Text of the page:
In a New York City filled with egotistical superheroes who fight for endorsement deals with more ferocity than they battle the bad guys, Magno Girl does all she can to fight crime and save humanity. She has a standard package of superhero powers, but her specialty is the Gaze of the Guilt. With one look she can bring a hardened super-villain to his knees. Unfortunately, her super-powers will never help her mother accept the fact that she doesn't want to marry an attorney, move to the suburbs, and have children.
When Magno Girl discovers an evil plot to subvert society, she enlists the help of her current love interest, Ron, a trained biker ninja. The owners of Americamart and Pie Hole Pizza have allied to create a popular new pie that fills people with an urge to purchase consumer electronics. But the plot eventually backfires, because when people eat too much pizza they begin to loot, riot, and steal.
Solving this mess is challenging enough, but things get worse. Sandra the Sure, an evil soccer mom witch, puts a curse on Magno Girl. She takes away the Gaze of the Guilt, and Magno Girl's other super-powers are fading fast. The only way for Magno Girl to regain them is to marry and have a child. Sandra the Sure also curses Ron with an overwhelming desire to marry Magno Girl.
In her final battle with Sandra, Magno Girl, desperate and near defeat, forces Sandra to confess that she was a bad mother to her late son. This destroys Sandra’s power, and restores Magno Girl’s own abilities. Magno Girl goes on to defeat the evil scheme, save the word, and fly off into the sunset. She also tells Ron she might just marry him—but not today.
Magnolia is a little known super hero flying above the streets of New York fighting petty crimes when she hears that someone just killed Joey the Round Man down at The People’s Pizzeria. She has suspicions that this is part of a larger plot and asks her friend Ron to help out by infiltrating the home of Thaddeus Stone, the founder and CEO of Americamart. Ron and Magnolia attempt to unravel a mysterious evil plot while encountering dangerous villains along the way. Magno Girl’s fame increases with every bad guy she takes down and every evil plot she foils. Now she must avoid the paparazzi, endorsements, and movie deals all while dangerous super villains plot to destroy her. Will Magnolia and Ron save the day? Even when the good guys are working for the bad guys, and the bad guys control the materialistic masses.First thing, if you’re going to take this book seriously, you’re not going to enjoy it. But if you’re in the mood for a lighthearted and whimsical super hero story then this this will be a fun read. The writing is quick and the wit is sharp. The action scenes are cheesy, but it works because it’s supposed to be cheesy. The dialogue is quirky and silly in a way that makes it endearing:He’s been burned and covered with pizza dough. They turned him into a man-sized Stromboli!” My jaw dropped. “Those dirty bastards.” Most of my family was in the pizza business, and while Joey was not a relative, I hated to see a good tomato soldier go down.The writing was good, the jokes were decent, and the story line was entertaining, but what I really couldn’t get through was the interspersed moments of bickering between Magnolia and her mother. It really dragged the story for me. It was good enough the first time to show the relationship between her and her mother, but then it’s replayed over and over again through the story to the point where I literally felt Magnolias frustration. This is really the only disappointing element of the book. The world and back story are well built. The world, or at least New York, is filled with super heroes that fight crime, sometimes alongside the police, and star in commercials and sell their merchandise. There are low level heroes and famous super heroes. Magnolia doesn’t care for fame, but Ron does and they’re constantly fighting the urge to make easy money and stay true to their core belief of doing good for the greater good, not to cash out like many of the archetype super heroes. The story and it’s characters were absurd, but that’s where this book shines. This is a genuinely fun book to read. Don’t take the book seriously, go in ready to laugh and you’ll have a good time. I guarantee it.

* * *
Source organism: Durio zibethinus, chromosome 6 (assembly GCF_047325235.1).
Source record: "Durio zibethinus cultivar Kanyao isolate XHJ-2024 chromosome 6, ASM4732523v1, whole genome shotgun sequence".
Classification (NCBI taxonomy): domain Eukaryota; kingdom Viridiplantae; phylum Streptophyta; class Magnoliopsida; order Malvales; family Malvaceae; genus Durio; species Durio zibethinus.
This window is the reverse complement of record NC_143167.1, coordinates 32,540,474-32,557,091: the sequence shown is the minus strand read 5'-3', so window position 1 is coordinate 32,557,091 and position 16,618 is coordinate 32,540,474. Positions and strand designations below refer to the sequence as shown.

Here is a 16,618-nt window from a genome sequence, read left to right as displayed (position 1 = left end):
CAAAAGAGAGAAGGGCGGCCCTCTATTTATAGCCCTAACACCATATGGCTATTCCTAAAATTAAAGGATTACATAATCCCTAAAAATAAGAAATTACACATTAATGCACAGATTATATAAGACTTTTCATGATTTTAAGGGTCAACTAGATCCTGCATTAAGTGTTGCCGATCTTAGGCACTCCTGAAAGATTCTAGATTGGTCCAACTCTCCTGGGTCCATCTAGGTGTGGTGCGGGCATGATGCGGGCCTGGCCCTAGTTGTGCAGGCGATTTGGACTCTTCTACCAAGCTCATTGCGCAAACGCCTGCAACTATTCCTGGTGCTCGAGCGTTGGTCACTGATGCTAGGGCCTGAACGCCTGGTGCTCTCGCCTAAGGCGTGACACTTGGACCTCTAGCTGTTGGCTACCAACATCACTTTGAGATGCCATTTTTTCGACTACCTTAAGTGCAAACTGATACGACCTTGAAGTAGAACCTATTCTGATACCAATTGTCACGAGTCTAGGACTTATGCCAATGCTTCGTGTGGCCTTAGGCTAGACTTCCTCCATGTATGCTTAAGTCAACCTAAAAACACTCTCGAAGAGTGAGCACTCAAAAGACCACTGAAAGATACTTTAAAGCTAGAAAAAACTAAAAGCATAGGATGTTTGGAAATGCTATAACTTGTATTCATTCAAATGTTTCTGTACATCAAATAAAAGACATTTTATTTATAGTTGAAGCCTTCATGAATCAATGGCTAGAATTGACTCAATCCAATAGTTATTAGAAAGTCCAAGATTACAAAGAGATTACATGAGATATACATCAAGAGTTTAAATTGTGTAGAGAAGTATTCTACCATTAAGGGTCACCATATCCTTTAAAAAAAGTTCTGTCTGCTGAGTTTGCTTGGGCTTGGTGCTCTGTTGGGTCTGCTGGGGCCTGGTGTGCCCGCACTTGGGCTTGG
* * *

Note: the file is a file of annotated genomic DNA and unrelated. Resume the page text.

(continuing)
If you've ever enjoyed an episode of Batman: The Brave and the Bold, you'll probably enjoy the story here. It involves the titular Magno Girl and her biker ninja boyfriend Ron trying to foil a potentially world-ending plot revolving around poisoned pizza. It's full of the sort of weirdness that will be familiar to fans of Silver Age superhero stories, and as long as you can get on the book's admittedly zany wavelength, it's an extremely enjoyable read.
A deftly crafted and unique story populated with memorable characters and a wealth of unexpected twists and turns, "Magno Girl" by Joe Canzano is a fun read from beginning to end. A solid entertainment that will leave Magno Girl fans looking eagerly toward novelist Joe Canzano's next foray into print.
Filled with cheesy puns, cartoonish fight scenes, and a lot of tongue-in-cheek sight gags in prose, Magno Girl could easily fall flat. Done to intentional excess, the whole of this adult comic book masquerading as a novel is greater than the sum of its parts. If you expect sophisticated humor in satire, leave this on the shelf. For readers willing to go along for the silly ride, there's plenty of wit and sarcasm. The truth and teeth in this biting satire make it worth a look into the hidden depths beneath the surface buffoonery.
Joe Canzano Talks About Magno Girl on the Tom and Doug Show. This is a new television show that is broadcast in the Princeton, NJ area.